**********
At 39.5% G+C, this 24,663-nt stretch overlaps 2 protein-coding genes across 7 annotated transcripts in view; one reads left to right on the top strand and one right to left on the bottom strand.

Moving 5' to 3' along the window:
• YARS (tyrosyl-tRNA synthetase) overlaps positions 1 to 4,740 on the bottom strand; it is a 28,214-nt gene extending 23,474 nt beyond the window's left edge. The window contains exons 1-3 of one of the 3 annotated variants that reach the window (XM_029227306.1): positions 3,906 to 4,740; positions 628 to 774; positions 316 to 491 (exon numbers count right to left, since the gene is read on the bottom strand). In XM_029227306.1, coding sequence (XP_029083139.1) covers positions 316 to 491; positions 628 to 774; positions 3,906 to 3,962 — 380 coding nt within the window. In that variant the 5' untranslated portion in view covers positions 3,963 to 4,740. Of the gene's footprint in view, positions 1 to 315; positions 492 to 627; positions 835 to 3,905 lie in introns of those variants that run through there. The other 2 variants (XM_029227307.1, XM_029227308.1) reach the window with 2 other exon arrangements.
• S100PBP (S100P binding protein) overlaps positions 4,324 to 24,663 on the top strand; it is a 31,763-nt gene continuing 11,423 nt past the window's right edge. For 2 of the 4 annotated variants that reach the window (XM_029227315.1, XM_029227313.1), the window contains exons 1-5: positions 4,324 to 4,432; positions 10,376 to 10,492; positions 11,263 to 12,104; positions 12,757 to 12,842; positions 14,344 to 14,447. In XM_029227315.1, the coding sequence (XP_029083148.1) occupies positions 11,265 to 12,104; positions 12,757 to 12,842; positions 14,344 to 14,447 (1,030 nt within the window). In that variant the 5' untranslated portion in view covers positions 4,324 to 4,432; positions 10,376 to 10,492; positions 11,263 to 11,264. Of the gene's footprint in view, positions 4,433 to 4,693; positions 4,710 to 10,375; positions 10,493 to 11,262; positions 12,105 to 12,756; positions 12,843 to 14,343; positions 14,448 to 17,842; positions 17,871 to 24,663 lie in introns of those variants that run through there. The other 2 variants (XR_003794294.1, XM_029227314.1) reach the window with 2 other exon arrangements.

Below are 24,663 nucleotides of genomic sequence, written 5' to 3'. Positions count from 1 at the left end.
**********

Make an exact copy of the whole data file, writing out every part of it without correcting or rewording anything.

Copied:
At 39.5% G+C, this 24,663-nt stretch overlaps 2 protein-coding genes across 7 annotated transcripts in view; one reads left to right on the top strand and one right to left on the bottom strand.

Moving 5' to 3' along the window:
• YARS (tyrosyl-tRNA synthetase) overlaps positions 1 to 4,740 on the bottom strand; it is a 28,214-nt gene extending 23,474 nt beyond the window's left edge. The window contains exons 1-3 of one of the 3 annotated variants that reach the window (XM_029227306.1): positions 3,906 to 4,740; positions 628 to 774; positions 316 to 491 (exon numbers count right to left, since the gene is read on the bottom strand). In XM_029227306.1, coding sequence (XP_029083139.1) covers positions 316 to 491; positions 628 to 774; positions 3,906 to 3,962 — 380 coding nt within the window. In that variant the 5' untranslated portion in view covers positions 3,963 to 4,740. Of the gene's footprint in view, positions 1 to 315; positions 492 to 627; positions 835 to 3,905 lie in introns of those variants that run through there. The other 2 variants (XM_029227307.1, XM_029227308.1) reach the window with 2 other exon arrangements.
• S100PBP (S100P binding protein) overlaps positions 4,324 to 24,663 on the top strand; it is a 31,763-nt gene continuing 11,423 nt past the window's right edge. For 2 of the 4 annotated variants that reach the window (XM_029227315.1, XM_029227313.1), the window contains exons 1-5: positions 4,324 to 4,432; positions 10,376 to 10,492; positions 11,263 to 12,104; positions 12,757 to 12,842; positions 14,344 to 14,447. In XM_029227315.1, the coding sequence (XP_029083148.1) occupies positions 11,265 to 12,104; positions 12,757 to 12,842; positions 14,344 to 14,447 (1,030 nt within the window). In that variant the 5' untranslated portion in view covers positions 4,324 to 4,432; positions 10,376 to 10,492; positions 11,263 to 11,264. Of the gene's footprint in view, positions 4,433 to 4,693; positions 4,710 to 10,375; positions 10,493 to 11,262; positions 12,105 to 12,756; positions 12,843 to 14,343; positions 14,448 to 17,842; positions 17,871 to 24,663 lie in introns of those variants that run through there. The other 2 variants (XR_003794294.1, XM_029227314.1) reach the window with 2 other exon arrangements.

Below are 24,663 nucleotides of genomic sequence, written 5' to 3'. Positions count from 1 at the left end.